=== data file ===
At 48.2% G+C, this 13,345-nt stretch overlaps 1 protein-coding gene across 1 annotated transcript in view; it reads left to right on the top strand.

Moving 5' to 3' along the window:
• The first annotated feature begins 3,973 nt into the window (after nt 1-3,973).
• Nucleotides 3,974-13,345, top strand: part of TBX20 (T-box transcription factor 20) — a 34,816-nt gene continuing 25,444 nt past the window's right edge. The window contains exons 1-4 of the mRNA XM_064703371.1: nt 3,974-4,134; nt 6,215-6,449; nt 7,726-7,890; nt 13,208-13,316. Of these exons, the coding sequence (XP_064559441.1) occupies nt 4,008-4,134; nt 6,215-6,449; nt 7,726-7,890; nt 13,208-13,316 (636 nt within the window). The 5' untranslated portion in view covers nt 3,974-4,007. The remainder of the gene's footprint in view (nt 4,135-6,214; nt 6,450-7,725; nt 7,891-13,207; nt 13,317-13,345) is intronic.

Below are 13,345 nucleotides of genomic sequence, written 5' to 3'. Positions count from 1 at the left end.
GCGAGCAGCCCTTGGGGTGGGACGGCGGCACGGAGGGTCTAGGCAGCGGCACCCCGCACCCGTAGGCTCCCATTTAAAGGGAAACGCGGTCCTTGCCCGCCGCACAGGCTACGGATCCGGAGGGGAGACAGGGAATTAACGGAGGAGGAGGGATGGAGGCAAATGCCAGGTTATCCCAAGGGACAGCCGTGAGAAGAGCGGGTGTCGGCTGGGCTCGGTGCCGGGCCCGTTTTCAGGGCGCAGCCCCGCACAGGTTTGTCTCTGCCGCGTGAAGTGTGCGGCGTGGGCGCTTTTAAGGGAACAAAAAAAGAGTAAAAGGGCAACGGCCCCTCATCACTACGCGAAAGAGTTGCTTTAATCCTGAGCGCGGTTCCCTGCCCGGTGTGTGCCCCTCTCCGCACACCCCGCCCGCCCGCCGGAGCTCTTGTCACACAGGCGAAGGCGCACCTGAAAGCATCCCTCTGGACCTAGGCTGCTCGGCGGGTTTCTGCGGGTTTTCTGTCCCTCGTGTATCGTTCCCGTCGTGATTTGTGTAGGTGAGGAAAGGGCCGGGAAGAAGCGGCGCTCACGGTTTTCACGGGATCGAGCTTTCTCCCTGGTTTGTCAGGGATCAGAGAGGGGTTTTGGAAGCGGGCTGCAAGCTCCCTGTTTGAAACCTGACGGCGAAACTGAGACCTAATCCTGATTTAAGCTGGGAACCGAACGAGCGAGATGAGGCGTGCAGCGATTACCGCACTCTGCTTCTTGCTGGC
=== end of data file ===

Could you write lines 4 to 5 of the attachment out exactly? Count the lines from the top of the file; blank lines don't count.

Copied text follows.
• Nucleotides 3,974-13,345, top strand: part of TBX20 (T-box transcription factor 20) — a 34,816-nt gene continuing 25,444 nt past the window's right edge. The window contains exons 1-4 of the mRNA XM_064703371.1: nt 3,974-4,134; nt 6,215-6,449; nt 7,726-7,890; nt 13,208-13,316. Of these exons, the coding sequence (XP_064559441.1) occupies nt 4,008-4,134; nt 6,215-6,449; nt 7,726-7,890; nt 13,208-13,316 (636 nt within the window). The 5' untranslated portion in view covers nt 3,974-4,007. The remainder of the gene's footprint in view (nt 4,135-6,214; nt 6,450-7,725; nt 7,891-13,207; nt 13,317-13,345) is intronic.

Below are 13,345 nucleotides of genomic sequence, written 5' to 3'. Positions count from 1 at the left end.